GE electronic transformer for halogen and LED lamps

Discussion in 'General Electronics Chat' started by RichardO, Aug 12, 2016.

  1. RichardO

    Thread Starter Well-Known Member

    May 4, 2013
    1,235
    384
    I bought a GE GELT60A12012LW (or one very similar to this). It is putting out a very odd waveform that may make it difficult to use in my application. I am wondering if this is normal or if I have a bad one.

    The waveform is sort of a chopped sine wave which is only there for half of the 60 Hz, ac cycle. I apologize that I don't have the exact model number or a picture of the waveform -- I'm not in the lab right now.

    Has anyone used one of these?
     
  2. AlbertHall

    Well-Known Member

    Jun 4, 2014
    1,936
    383
    For the model number you give, there is a minimum load of 2.5W. When you were looking at the waveform did you have at least this load connected?
     
  3. RichardO

    Thread Starter Well-Known Member

    May 4, 2013
    1,235
    384
    Thanks for your interest. I am adding more information...

    I bought it at Home Depot. Their exact model number is GELT60A12012DIY. On the unit itself, it says "LET 60W" and "Series AGSLAT. 11.7V 5.0A" (Google thinks I have a typo and it should be AGSALT). Note that there are a bewildering number of GE products that are similar to this part number.

    Yes, I had a 12 volt, 4 watt LED module connected. The waveform did not seem to be caused by a too-small load. But, what do I know? That is why I am asking. ;)

    Drat. I forgot to get a picture of the waveform. Unfortunately, it is too complex to describe in words. Let's just say it is a much more complex waveform than I expected. In fact it it has pulses that I think would create EMI.
     
  4. avayan

    New Member

    Oct 30, 2015
    12
    2
    I don't think this is a transformer like what you are imagining. This looks to me like a Solid State device. In fact, HD states it is an "electronic" transformer which means this unit takes the AC, rectifies and then synthesizes the output (most likely by using a small microcontroller with some power FETs).

    This is why the output looks all weird. It is basically changing the waveform to supply an AC voltage of a given magnitude and as much current as required by the load. It wouldn't surprise me if it has some sort of PFC (Power Factor Correction) embedded into it, although I don't think you would need PFC for LED's???

    I imagine they must have taken EMI under consideration. Although I don't think UL deals with this. It would need to pass FCC or CE for us to know for a fact that EMI is not an issue at all. However, I find it hard to believe a product you buy at Home Depot is not passing FCC or CE.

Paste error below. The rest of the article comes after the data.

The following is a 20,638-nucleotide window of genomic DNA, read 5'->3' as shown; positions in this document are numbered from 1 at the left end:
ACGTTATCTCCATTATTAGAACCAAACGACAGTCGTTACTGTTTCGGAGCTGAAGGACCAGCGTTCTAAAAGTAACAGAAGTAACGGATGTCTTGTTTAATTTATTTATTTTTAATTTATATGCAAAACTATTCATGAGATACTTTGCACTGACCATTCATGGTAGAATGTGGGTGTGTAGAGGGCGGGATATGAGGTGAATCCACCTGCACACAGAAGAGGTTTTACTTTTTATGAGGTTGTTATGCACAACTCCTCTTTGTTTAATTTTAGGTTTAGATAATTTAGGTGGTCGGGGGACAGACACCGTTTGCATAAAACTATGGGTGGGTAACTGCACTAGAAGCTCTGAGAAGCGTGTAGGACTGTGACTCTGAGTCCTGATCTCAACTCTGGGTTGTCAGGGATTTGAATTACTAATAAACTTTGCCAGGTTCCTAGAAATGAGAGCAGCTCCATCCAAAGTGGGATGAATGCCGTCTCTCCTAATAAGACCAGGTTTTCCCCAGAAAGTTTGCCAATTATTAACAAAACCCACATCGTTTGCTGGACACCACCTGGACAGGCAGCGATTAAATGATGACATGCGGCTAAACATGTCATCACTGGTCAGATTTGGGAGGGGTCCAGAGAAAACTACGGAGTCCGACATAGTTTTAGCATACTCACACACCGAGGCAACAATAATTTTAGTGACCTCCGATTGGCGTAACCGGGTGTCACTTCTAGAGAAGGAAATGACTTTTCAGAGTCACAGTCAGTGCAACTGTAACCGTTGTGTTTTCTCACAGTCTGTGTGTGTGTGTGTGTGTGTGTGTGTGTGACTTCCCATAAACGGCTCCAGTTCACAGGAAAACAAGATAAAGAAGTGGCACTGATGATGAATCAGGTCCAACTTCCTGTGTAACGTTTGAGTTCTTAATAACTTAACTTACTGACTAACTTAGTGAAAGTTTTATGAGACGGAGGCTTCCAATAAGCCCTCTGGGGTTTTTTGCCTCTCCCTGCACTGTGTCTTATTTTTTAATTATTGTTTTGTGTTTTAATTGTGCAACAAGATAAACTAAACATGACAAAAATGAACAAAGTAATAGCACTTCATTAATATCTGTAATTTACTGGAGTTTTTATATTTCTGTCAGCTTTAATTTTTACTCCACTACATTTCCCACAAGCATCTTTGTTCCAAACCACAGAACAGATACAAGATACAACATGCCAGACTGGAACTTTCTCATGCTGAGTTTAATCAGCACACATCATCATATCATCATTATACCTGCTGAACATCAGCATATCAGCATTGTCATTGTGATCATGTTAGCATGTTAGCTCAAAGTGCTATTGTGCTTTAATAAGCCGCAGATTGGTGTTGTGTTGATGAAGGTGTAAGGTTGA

5. RichardO

    Thread Starter Well-Known Member

    May 4, 2013
    1,235
    384
    Yes, I have seen these referred to as both solid state and "electronic" transformers.

    This unit is mainly intended for halogen use so it is harder to say what may be inside.

    I agree but the waveform is real knarly.

    I will be adding picture to this thread shortly...
     
  6. RichardO

    Thread Starter Well-Known Member

    May 4, 2013
    1,235
    384
    Okay. Here are the promised pictures.

    GE_balast_LED_1ms.JPG GE_balast_14ohms_20us.JPG GE_balast_14ohms_2ms.JPG

    Some details about the pictures:
    All were taken at a vertical setting of 5 volts/division.
    The first picture is the output voltage with a 4 watt LED connected to the unit. It was taken at 1 ms/division.
    The second picture is a detail of the output with a 14 ohm resistor connected to the unit. It was taken at 20 us/division.
    The last picture is with the 14 ohm load and was taken at 2 ms/division.

    Some conclusions:
    The "round" waveforms are at power line frequency.

    The unit seems to be reducing the power output for the low LED load by both cutting out one half of the "rounded" waveform and reducing the on-time of the remaining "rounded" part of the waveform.

    The power is switched on and off at a 50 KHz rate.

    The 50 KHz seems to have pretty fast transitions which might radiate from wiring.

    These waveforms make it difficult to make quick voltage and current measurements. :(
     
Loading...